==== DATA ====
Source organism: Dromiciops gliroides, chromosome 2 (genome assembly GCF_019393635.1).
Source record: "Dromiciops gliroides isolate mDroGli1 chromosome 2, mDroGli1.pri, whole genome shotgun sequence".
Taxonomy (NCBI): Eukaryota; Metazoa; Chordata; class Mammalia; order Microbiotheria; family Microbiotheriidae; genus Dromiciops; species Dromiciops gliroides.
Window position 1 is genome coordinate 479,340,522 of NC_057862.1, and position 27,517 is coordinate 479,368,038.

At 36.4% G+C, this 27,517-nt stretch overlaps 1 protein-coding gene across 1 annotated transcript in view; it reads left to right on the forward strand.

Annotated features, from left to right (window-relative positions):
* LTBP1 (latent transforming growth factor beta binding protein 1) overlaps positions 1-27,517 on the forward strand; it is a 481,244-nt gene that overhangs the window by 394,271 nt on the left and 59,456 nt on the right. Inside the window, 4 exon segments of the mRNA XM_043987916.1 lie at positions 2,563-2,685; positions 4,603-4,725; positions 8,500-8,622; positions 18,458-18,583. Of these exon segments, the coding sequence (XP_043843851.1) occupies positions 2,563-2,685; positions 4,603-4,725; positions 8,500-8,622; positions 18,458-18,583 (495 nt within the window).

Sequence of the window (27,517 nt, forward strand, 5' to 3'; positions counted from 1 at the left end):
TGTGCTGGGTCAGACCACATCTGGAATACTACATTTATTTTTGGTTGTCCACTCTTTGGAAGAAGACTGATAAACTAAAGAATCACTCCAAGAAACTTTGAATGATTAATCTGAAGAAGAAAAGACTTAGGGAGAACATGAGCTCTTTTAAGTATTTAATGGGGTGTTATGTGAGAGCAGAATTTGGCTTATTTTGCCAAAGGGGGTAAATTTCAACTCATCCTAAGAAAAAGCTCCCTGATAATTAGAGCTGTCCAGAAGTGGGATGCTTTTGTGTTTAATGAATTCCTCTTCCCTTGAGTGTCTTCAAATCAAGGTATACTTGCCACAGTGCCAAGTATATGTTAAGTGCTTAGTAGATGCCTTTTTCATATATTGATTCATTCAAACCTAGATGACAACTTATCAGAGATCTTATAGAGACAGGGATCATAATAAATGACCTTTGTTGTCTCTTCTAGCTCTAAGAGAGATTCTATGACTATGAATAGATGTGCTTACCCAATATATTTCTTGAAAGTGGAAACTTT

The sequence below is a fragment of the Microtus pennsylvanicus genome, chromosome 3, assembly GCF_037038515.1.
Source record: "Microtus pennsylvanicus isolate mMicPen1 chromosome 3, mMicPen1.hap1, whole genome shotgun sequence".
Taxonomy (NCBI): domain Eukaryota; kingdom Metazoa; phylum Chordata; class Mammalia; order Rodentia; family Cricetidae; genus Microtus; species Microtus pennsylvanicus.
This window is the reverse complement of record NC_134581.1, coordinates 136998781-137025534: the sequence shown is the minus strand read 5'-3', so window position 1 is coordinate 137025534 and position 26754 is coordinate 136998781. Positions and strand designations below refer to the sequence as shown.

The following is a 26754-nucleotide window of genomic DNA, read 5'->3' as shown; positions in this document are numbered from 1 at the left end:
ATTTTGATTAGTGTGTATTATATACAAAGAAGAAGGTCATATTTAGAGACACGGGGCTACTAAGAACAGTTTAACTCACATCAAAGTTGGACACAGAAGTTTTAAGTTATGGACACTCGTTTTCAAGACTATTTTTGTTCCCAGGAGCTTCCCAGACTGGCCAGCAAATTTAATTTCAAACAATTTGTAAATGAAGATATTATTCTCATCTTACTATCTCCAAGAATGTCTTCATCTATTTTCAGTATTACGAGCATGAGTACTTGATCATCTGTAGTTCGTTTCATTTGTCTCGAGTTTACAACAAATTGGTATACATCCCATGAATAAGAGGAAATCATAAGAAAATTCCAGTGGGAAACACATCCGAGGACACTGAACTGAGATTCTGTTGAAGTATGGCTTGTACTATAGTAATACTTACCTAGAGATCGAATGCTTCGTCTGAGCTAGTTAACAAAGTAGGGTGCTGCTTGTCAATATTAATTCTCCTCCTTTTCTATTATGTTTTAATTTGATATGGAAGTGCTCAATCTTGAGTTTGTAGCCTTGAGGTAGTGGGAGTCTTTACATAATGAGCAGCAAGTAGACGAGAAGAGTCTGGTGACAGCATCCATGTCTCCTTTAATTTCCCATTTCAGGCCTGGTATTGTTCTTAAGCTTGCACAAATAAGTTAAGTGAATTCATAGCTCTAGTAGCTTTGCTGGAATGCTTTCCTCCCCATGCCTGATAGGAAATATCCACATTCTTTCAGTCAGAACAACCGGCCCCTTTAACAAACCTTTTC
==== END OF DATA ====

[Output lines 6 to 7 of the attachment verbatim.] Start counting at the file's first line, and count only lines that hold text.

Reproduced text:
Annotated features, from left to right (window-relative positions):
* LTBP1 (latent transforming growth factor beta binding protein 1) overlaps positions 1-27,517 on the forward strand; it is a 481,244-nt gene that overhangs the window by 394,271 nt on the left and 59,456 nt on the right. Inside the window, 4 exon segments of the mRNA XM_043987916.1 lie at positions 2,563-2,685; positions 4,603-4,725; positions 8,500-8,622; positions 18,458-18,583. Of these exon segments, the coding sequence (XP_043843851.1) occupies positions 2,563-2,685; positions 4,603-4,725; positions 8,500-8,622; positions 18,458-18,583 (495 nt within the window).